But pro-Trump content is common on TikTok, and accounts with such names as “AmericaFirst617,” which post celebratory videos from Trump’s rallies and interviews, have gained hundreds of thousands of followers and millions of likes. One account, “The Trumpest,” which organizes clips of Trump into playlists with such names as “Donald vs reporters” and “Donald Funniest moments,” has 755,000 followers – more than twice as many as the Biden campaign’s 314,000.

TikTok hosts plenty of criticism of Trump, too, and the Biden White House has worked to build relationships with its most prominent content creators by inviting them for briefings on such issues as the Ukraine war. Michael Cohen, Trump’s former fixer turned critic, has live-streamed on TikTok nightly during the hush money trial, in which he plays a central role.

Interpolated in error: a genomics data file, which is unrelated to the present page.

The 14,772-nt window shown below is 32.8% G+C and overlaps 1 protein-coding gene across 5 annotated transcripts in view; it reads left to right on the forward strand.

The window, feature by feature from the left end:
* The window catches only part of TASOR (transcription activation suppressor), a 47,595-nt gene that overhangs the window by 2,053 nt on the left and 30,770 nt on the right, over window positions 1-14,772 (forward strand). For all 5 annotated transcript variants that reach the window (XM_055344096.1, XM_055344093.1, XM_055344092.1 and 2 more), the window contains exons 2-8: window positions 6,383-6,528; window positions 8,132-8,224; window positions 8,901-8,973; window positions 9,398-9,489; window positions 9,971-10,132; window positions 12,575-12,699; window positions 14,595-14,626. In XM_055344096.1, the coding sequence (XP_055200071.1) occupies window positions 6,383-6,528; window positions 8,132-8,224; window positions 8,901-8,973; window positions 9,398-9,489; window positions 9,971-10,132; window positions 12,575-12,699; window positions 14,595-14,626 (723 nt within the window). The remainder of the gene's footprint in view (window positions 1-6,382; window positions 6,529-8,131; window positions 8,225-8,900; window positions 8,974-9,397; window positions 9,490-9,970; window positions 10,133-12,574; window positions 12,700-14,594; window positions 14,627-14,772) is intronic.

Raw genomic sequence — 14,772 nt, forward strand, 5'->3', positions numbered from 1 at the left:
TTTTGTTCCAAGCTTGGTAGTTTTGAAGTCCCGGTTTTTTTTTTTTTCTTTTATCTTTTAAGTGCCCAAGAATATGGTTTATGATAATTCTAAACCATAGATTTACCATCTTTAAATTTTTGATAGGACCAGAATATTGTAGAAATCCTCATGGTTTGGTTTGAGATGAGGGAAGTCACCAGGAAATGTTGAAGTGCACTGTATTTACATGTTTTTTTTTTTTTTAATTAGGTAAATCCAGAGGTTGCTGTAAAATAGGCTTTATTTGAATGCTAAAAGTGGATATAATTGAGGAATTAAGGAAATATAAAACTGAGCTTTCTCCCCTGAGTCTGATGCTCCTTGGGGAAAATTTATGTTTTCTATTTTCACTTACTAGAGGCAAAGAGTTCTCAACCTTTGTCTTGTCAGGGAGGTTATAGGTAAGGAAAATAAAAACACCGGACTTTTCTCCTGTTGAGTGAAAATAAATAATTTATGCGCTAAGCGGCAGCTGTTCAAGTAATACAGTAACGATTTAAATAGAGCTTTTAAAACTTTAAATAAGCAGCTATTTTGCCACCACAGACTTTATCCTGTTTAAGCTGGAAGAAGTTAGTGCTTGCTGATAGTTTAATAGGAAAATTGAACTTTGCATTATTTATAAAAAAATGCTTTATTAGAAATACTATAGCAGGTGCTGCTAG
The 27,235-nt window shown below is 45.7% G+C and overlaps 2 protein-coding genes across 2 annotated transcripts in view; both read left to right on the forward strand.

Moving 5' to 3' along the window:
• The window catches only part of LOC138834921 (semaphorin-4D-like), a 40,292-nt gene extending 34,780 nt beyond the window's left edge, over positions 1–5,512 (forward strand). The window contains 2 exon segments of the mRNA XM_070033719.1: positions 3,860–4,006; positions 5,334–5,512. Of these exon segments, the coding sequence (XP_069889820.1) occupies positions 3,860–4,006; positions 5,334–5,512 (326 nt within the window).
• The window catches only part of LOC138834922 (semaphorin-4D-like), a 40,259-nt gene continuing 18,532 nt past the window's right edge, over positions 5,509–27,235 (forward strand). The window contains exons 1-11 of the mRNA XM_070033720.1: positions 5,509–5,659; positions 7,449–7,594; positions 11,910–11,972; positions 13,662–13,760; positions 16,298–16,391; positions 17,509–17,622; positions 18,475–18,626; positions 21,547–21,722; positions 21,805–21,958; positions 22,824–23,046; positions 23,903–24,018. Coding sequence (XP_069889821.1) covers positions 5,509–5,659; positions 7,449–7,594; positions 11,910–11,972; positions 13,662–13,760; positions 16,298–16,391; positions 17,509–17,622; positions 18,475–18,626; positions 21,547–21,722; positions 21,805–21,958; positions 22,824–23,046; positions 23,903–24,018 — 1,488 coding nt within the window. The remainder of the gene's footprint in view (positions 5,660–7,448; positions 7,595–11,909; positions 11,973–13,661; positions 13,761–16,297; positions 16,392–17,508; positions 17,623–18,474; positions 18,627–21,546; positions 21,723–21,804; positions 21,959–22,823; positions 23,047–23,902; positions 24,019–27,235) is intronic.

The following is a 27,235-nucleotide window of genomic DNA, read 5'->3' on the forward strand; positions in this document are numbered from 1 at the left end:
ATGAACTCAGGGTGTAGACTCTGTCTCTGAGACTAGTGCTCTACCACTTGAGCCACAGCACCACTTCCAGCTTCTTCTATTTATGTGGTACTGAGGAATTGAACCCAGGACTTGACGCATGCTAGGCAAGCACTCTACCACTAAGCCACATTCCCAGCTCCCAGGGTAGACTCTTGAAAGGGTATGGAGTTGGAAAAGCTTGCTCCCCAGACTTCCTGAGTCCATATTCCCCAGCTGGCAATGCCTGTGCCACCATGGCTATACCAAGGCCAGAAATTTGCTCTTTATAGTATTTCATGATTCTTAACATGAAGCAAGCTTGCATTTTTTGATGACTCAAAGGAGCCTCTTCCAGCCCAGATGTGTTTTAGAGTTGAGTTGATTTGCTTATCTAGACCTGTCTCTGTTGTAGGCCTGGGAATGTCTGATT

But some in Trump’s circle are also finding a robust TikTok audience. John McEntee, who was head of personnel in Trump’s White House, regularly posts to the 2-million-follower account of the Right Stuff, a “dating app for the right wing” he co-founded in 2022. And Trump’s daughter Ivanka joined TikTok with a verified account in March, posting a video showing her, her husband, Jared Kushner, and their 13-year-old daughter, Arabella, on a “dreamy voyage of love, laughter and unforgettable moments” in India.

Former Republican presidential candidate Vivek Ramaswamy, who in 2022 called TikTok a “Trojan Horse for the [Chinese Communist Party] to corrupt American kids,” joined the platform last year, leading to some internal party criticism of his about-face. After Nikki Haley noted his reversal last year on the GOP candidate debate stage, Ramaswamy fired back that Haley’s daughter used it, leading Haley to call him “scum.”

Ramaswamy has 467,000 followers, more than Biden’s campaign, and has defended joining TikTok as critical to capturing a new generation of Americans online. “It’s idiotic for Republicans to complain that TikTok content skews pro-Democrat, while also boycotting TikTok & criticizing Republicans who use it,” he wrote on X in January. “Time for the Grand Old Party to show up & grow up. That’s how we’ll actually win.”